By S. Ashley Kistler

ISBN-10: 0252038355

ISBN-13: 9780252038358

As cultural mediators, Chamelco's marketplace girls provide a version of latest Q'eqchi' identification grounded within the power of the Maya historic legacy. Guatemala's Maya groups have confronted approximately years of continuous demanding situations to their tradition, from colonial oppression to the instability of violent army dictatorships and the appearance of latest worldwide applied sciences. however historical past, the folks of San Juan Chamelco, Guatemala, have successfully resisted major alterations to their cultural identities. Chamelco citizens include new applied sciences, rules, and assets to bolster their indigenous identities and retain Maya perform within the twenty first century, a resilience that units Chamelco except different Maya towns.

in contrast to the region's different indigenous ladies, Chamelco's Q'eqchi' marketplace girls in attaining either prominence and visibility as proprietors, dominating social domain names from faith to neighborhood politics. those girls honor their households' legacies via continuation of the inherited, high-status advertising exchange. In Maya industry Women, S. Ashley Kistler describes how marketplace girls achieve social status as mediators of occasionally conflicting realities, harnessing the forces of world capitalism to revitalize Chamelco's indigenous identification. operating on the intersections of globalization, kinship, gender, and reminiscence, Kistler provides a firsthand examine Maya markets as a website during which the values of capitalism and indigenous groups meet.

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Extra info for Maya Market Women: Power and Tradition in San Juan Chamelco, Guatemala

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Traditional healers (curanderos) treat patients with a variety of natural and supernatural illnesses. There has been an influx of migrants to the town center over the past twenty years, although the majority of the town’s population still resides in rural areas, with only 25 percent living in the municipal center (INE 2002b). indd 23 1/27/14 12:17 PM chapter 2 throughout the rural areas, houses are made from wooden planks or saplings lashed together. Homes have metal roofs, as the metal sheeting is reliable, inexpensive, and durable.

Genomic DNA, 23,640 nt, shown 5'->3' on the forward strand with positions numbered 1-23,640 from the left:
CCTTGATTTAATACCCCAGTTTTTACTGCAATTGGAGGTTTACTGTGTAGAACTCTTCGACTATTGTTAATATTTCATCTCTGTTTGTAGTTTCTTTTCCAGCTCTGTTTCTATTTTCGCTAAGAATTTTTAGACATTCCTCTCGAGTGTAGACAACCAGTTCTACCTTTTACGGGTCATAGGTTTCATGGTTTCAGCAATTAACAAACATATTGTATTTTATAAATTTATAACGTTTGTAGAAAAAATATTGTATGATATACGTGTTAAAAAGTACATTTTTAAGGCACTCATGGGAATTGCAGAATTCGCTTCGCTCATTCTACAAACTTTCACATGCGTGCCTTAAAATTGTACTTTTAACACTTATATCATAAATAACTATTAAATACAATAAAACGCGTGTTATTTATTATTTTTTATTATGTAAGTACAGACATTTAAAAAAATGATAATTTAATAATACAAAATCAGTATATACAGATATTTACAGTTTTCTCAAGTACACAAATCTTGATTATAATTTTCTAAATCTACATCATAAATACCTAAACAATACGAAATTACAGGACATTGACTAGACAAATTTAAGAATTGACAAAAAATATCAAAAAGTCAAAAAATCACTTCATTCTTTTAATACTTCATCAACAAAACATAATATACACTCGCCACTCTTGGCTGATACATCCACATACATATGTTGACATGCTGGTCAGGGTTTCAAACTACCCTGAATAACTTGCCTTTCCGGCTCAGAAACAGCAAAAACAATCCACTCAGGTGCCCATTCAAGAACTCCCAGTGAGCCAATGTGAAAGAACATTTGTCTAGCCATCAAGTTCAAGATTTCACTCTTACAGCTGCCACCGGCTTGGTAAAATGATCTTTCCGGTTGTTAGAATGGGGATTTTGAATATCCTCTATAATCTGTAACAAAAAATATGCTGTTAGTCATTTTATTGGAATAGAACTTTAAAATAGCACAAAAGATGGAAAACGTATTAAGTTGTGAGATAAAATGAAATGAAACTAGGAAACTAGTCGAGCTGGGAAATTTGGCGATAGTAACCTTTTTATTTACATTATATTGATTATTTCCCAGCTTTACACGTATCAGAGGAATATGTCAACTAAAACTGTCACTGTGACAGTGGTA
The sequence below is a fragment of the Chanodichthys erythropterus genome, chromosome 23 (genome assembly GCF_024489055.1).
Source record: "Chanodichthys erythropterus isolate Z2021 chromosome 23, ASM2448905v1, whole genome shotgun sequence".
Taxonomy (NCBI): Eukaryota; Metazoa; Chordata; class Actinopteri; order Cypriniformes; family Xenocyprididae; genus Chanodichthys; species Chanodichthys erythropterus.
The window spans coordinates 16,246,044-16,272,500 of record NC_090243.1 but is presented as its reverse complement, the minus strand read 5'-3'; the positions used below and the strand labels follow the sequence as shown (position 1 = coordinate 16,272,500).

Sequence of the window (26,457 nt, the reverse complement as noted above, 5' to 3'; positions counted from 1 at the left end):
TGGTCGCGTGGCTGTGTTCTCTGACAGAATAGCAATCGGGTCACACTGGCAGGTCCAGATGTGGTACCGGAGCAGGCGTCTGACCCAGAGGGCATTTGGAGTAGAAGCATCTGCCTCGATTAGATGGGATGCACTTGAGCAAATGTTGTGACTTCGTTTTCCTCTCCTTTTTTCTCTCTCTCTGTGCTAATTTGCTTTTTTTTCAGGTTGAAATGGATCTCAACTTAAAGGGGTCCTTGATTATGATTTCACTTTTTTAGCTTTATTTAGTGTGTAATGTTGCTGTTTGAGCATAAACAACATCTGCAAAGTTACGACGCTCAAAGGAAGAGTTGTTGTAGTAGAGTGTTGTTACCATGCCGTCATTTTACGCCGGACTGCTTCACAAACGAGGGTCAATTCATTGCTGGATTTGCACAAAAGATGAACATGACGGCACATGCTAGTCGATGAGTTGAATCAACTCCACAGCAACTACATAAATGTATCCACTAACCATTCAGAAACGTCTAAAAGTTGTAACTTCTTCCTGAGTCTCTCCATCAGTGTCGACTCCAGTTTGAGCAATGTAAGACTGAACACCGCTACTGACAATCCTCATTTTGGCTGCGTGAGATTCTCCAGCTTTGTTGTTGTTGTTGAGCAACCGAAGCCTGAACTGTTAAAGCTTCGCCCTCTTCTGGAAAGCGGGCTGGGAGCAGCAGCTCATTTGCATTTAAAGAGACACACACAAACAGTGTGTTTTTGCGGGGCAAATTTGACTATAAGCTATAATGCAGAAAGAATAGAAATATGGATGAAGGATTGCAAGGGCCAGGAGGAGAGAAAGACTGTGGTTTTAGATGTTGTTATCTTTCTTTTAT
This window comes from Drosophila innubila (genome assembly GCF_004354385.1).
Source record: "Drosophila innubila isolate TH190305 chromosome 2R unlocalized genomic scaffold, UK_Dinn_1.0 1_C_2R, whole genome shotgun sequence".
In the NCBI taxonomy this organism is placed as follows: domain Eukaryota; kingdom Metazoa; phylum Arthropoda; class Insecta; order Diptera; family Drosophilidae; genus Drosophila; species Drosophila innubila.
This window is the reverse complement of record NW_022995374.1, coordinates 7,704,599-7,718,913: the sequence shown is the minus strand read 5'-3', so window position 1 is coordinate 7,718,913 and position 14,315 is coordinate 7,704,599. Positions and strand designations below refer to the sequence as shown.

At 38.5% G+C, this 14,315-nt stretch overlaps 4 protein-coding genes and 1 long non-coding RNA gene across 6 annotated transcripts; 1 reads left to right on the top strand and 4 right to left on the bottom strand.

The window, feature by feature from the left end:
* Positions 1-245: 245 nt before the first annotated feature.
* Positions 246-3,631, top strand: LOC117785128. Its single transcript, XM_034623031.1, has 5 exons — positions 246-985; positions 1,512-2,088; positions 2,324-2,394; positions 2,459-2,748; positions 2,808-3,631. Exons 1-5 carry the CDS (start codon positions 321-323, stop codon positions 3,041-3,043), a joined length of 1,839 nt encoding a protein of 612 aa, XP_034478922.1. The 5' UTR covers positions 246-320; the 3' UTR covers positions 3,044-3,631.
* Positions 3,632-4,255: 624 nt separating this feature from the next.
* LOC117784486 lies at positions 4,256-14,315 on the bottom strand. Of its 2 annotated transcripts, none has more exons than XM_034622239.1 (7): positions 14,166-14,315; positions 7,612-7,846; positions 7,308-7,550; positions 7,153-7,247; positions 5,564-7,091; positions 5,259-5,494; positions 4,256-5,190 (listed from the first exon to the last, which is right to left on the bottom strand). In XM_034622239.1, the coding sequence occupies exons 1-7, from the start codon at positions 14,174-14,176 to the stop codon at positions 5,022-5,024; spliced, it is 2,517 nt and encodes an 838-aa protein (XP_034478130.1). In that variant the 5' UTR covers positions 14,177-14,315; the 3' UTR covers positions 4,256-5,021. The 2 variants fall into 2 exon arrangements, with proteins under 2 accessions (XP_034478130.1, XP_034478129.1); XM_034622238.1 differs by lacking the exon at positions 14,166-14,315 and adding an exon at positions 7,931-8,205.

Be able to manage destiny. (Kistler 2010a: 420) Once leader, Aj Pop B’atz’ prepared to resist the inevitable Spanish invasion. He successfully fended off their first attempts to invade Tezulutlán and kept his people safe and free of Spanish domination for more than a decade. During the next decade, however, the Spanish forces became more formidable as their alliances with neighboring groups grew. Aj Pop B’atz’ realized that his armies could no longer resist a Spanish invasion. To protect his people, he sent his soldiers to initiate peaceful contact with the Spaniards and request a meeting with the Spanish friars at his home in the San Luis neighborhood of Chamelco.

In fact, judgments about Western clothing are so strong that some Ladinas, Peace Corps volunteers, and foreign missionaries opt to wear indigenous dress to enhance their social standing. My own use of Q’eqchi’ dress became so important that by the end of my fieldwork in 2006, it was nearly impossible for me to conduct my fieldwork in “Western” clothes (Figure 3). People had become so accustomed to seeing me wear indigenous dress that when I didn’t, they acted antagonistically. Following a memorial Mass I attended one day, I had the following conversation with a local woman (MC), as recorded in my fieldnotes: MC: Where is your skirt?

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Maya Market Women: Power and Tradition in San Juan Chamelco, Guatemala by S. Ashley Kistler


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